Half-lives for Selected Actinides and Long-lived Radionuclides

Norman E. Holden

National Nuclear Data Center, Brookhaven National Laboratory
Upton, New York 11973, USA

Long-lived actinide nuclides are of interest for their use in nuclear reactors, for nuclear reactor burnup studies in waste management, and for safeguard applications, e.g. α counting is used to determine the amount of material present. Some long-lived radionuclides are of interest for their use in determining geological ages using various dating methods, and in calculating the cosmic-ray exposure ages of meteorites. Recommended values are presented for both the total half-life and for the spontaneous fission half-life of 232-236,238U, of 236,238-242,244Pu, of 241,242m,243Am, and of 242-248,250Cm. Problems with the presentation of uncertainties are discussed. The impact of the revised 14C half-life on the carbon dating technique and various 14C ages is discussed. The possible primordial occurrence of 92Nb is now definitely ruled out. Based on examination of the 28Al half-life, the calculated value for the cosmic-ray exposure age of meteorites remains too high compared to the age calculated using other radionuclide half-life values. 204Pb, which was once thought to be radioactive, is shown to be stable.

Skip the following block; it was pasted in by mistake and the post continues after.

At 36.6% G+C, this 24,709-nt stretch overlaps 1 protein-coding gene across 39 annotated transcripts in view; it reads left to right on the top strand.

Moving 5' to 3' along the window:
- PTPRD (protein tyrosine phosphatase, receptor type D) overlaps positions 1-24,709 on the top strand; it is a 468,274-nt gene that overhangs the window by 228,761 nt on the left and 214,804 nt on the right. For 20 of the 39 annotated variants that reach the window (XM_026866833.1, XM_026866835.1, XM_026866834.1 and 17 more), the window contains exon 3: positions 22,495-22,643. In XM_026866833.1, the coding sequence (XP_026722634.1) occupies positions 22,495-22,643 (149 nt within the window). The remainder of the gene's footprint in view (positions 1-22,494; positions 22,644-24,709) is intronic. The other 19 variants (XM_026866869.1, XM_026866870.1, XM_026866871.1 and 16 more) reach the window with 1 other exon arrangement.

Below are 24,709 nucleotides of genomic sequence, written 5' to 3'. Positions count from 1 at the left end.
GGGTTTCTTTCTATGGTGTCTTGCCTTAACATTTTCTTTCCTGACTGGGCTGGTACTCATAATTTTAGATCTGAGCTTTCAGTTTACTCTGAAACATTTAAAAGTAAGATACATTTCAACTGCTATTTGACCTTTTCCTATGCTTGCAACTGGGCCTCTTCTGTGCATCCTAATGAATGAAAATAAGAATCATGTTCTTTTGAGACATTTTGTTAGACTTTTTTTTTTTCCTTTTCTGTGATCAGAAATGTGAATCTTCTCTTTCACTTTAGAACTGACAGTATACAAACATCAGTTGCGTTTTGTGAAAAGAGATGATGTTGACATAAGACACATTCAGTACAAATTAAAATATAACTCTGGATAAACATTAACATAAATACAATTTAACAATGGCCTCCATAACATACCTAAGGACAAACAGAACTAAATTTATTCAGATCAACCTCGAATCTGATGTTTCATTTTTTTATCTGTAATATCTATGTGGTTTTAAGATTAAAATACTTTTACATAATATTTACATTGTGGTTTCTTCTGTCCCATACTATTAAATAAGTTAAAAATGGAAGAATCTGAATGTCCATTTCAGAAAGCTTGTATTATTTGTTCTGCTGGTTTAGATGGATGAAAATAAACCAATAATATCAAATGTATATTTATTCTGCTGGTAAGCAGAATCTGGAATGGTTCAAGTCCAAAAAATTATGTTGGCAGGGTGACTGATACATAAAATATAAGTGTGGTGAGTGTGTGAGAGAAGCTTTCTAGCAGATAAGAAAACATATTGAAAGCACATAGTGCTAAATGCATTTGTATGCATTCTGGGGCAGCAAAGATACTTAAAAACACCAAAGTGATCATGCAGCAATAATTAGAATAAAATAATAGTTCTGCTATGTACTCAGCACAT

KEYWORDS: total half-life, spontaneous-fission half-life, U, Pu, Am, Cm, 14C, 26Al, 92Nb, 204Pb